A base snap is a special kind of snap that provides a run-time environment with a minimal set of libraries that are common to most applications. They’re transparent to users, but they need to be considered, and specified, when building a snap.
Bases are defined by adding the
base: keyword to a snap’s snapcraft.yaml followed by the base name.
There are currently two supported bases:
core18: the current standard base for snap building, based on Ubuntu 18.04 LTS
core: also known as core 16, and based on Ubuntu 16.04 LTS
For example, to specify core 18, use the following:
To specify core 16, use the following
The base snap mounts itself as the root filesystem within your snap such that when your application runs, the base’s library paths are searched directly after the paths for your specific snap.
When building your snap with no specified base, Snapcraft will operate in legacy mode. This is essentially a prior (2.43-era) version of Snapcraft, and will lose the functionalities and bug fixes introduced in the new version.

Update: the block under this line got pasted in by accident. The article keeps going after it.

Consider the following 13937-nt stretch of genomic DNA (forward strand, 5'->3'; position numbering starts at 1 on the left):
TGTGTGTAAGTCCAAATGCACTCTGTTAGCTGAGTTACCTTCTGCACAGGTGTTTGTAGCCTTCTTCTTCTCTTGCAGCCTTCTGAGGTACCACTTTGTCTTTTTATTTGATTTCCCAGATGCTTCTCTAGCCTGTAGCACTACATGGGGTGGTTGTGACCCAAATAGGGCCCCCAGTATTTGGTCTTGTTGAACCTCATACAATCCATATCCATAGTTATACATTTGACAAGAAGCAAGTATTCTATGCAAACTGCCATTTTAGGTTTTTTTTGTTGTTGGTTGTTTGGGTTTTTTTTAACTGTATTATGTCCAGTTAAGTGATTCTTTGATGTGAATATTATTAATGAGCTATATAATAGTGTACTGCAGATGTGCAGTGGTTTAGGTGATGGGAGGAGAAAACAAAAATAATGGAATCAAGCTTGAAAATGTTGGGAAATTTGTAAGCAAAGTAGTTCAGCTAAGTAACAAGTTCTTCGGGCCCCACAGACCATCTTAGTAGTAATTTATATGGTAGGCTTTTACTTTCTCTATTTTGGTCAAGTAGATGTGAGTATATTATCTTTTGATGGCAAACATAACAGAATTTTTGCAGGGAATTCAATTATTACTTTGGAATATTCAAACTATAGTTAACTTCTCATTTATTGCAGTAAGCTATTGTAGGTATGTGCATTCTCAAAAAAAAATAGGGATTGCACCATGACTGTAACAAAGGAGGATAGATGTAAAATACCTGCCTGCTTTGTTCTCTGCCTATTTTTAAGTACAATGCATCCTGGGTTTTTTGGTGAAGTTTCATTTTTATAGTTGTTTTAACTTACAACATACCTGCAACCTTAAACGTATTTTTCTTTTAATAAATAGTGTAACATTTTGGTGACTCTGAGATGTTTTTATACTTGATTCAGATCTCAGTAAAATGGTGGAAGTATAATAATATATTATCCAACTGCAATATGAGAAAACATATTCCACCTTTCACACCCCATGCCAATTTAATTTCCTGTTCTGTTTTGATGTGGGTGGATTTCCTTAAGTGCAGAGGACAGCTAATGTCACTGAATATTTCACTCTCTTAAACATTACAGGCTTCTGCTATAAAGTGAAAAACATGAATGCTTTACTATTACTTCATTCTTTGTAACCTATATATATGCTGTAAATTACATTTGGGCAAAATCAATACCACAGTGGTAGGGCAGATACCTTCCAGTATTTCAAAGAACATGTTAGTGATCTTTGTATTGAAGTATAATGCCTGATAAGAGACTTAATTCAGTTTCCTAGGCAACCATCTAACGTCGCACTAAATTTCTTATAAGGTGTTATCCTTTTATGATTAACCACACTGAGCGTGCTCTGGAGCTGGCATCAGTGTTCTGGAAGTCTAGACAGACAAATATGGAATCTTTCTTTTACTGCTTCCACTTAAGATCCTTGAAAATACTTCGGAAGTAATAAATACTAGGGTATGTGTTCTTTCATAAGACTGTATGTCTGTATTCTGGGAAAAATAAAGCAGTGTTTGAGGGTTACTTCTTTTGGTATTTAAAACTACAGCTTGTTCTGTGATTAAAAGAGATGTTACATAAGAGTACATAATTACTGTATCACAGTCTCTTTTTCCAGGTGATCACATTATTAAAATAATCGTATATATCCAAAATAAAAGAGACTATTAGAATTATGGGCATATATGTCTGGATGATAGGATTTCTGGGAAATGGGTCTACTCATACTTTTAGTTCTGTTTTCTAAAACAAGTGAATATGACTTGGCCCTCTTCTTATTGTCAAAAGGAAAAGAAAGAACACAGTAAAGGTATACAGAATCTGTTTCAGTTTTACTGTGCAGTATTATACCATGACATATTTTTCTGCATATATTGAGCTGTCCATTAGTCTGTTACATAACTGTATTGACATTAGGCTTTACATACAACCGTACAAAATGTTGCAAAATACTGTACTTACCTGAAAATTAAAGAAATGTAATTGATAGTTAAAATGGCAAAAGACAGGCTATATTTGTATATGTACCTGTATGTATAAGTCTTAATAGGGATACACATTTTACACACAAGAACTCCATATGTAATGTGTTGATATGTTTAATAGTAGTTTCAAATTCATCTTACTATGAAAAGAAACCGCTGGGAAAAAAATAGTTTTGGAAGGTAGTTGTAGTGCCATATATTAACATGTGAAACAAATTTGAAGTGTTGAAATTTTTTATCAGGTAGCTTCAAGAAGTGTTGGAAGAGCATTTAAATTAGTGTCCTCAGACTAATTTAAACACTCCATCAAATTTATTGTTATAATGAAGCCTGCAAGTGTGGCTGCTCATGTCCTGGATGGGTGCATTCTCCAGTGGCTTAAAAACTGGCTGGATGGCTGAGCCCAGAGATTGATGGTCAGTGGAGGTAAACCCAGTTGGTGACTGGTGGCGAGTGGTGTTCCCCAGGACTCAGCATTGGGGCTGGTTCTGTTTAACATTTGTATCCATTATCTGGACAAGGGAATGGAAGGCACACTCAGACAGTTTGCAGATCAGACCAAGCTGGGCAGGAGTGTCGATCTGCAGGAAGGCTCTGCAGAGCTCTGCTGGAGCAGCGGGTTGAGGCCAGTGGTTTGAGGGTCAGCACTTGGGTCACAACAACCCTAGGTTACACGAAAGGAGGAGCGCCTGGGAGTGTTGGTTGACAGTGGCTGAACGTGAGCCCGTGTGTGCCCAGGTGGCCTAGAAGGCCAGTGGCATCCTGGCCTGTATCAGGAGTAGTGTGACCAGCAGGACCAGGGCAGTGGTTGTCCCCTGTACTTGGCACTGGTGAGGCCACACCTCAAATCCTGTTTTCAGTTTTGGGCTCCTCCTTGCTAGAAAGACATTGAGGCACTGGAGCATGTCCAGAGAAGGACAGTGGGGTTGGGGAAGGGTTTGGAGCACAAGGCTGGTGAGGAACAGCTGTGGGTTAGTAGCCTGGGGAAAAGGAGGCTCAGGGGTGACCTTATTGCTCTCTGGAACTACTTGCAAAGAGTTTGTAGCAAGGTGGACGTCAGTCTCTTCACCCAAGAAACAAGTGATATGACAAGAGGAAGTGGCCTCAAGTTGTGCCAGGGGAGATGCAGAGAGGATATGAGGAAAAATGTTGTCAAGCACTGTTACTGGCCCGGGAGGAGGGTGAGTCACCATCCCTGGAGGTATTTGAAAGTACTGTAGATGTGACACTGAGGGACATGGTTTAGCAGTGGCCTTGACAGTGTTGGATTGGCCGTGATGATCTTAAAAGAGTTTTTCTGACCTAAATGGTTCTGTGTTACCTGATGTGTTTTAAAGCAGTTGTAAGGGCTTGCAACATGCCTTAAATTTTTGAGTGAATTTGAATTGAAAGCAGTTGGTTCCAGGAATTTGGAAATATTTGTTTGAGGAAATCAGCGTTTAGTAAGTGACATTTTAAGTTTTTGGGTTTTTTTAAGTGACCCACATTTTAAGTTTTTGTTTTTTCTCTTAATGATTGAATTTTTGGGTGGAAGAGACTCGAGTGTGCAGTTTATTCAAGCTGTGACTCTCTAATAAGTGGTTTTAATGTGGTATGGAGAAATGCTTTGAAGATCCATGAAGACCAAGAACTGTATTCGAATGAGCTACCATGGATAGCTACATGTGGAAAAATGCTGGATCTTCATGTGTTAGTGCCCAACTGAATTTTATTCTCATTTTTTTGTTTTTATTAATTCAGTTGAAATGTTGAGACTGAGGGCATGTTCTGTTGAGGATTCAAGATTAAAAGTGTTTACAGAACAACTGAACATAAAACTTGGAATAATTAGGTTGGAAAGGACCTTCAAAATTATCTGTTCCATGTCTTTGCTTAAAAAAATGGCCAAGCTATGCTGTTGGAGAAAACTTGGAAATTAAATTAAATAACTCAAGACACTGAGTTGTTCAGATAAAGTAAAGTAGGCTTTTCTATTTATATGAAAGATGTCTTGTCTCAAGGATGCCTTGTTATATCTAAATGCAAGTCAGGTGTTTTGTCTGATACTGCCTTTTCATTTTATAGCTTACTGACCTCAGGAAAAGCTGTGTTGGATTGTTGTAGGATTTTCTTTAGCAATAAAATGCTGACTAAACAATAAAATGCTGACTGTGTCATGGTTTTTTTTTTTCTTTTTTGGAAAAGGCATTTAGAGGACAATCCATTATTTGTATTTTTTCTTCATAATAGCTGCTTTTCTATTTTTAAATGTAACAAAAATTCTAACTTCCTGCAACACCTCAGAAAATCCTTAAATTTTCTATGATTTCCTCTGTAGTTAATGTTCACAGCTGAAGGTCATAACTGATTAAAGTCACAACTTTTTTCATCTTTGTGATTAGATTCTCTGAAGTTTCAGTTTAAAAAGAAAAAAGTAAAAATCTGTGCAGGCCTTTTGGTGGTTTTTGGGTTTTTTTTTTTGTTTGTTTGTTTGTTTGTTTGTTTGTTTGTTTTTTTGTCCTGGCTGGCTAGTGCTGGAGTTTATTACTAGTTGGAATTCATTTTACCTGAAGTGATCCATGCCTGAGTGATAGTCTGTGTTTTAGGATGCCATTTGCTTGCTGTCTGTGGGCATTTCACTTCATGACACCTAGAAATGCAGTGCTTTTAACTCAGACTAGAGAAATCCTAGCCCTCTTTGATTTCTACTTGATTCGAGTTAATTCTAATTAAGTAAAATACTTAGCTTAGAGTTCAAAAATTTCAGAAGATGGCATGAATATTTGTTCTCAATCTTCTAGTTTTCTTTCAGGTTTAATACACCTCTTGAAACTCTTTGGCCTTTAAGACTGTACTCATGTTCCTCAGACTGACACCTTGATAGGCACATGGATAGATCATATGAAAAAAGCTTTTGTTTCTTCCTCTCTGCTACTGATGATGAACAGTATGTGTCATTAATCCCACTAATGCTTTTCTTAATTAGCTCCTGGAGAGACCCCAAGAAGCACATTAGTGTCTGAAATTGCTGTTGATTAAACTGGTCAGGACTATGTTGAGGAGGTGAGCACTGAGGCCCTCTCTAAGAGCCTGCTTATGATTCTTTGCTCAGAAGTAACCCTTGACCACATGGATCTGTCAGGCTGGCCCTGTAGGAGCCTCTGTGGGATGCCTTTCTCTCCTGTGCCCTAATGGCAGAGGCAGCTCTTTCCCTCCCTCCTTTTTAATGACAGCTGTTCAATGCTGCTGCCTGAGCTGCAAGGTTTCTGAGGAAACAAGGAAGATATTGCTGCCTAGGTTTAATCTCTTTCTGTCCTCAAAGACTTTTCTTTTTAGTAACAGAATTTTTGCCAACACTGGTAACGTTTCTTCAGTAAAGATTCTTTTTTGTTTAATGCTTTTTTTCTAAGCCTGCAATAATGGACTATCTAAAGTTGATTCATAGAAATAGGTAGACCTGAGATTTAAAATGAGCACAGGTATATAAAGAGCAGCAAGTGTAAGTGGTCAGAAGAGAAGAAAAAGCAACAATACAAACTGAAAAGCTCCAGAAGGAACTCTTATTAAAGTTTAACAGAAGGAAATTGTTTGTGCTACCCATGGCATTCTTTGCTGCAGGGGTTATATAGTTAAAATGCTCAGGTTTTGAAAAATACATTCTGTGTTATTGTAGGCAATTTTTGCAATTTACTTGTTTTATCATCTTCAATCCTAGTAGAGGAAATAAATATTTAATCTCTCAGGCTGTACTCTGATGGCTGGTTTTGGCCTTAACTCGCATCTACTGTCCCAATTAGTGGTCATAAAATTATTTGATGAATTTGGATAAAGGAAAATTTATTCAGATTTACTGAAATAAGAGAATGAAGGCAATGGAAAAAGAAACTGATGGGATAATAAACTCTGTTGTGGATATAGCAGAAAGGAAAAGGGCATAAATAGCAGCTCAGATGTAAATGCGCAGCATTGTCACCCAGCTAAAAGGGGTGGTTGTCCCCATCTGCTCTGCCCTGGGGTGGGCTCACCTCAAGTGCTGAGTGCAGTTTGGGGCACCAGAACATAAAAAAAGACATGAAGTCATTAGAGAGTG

Building a base snap
While it is possible to build your own base snap, its publisher needs to take responsibility for its maintenance and updates. In particular:
- bases need to be built from stable packages
- ABI compatibility cannot broken (ie. never replace symbols or libraries, and be strict)
- security updates must be pro-active
Base snaps can be either bootable or non-bootable. The former needs to include systemd while the latter can be leaner.
base keyword on its own does not not take into account the creation of bases. Instead, with older versions of snapcraft, the
name keyword was arbitrarily used to determine the build environment:
name: core18 type: base # base: is not set elsewhere
The above example uses
name to specify the creation of an Ubuntu 18.04 (core18) based build environment.
But the above fails if a base has yet to be bootstrapped, or is otherwise unavailable. For example, the following will currently generate a `launch failed: Unable to find an image matching “core20” error:
name: core20 type: base # base: is not set elsewhere
In cases like the above, where the base has not yet been bootstrapped, the
build-base keyword should be used to explicitly define the base to use for the build environment.
To solve the above issue, for example, use the following:
name: core20 type: base build-base: core18 # base: is not set elsewhere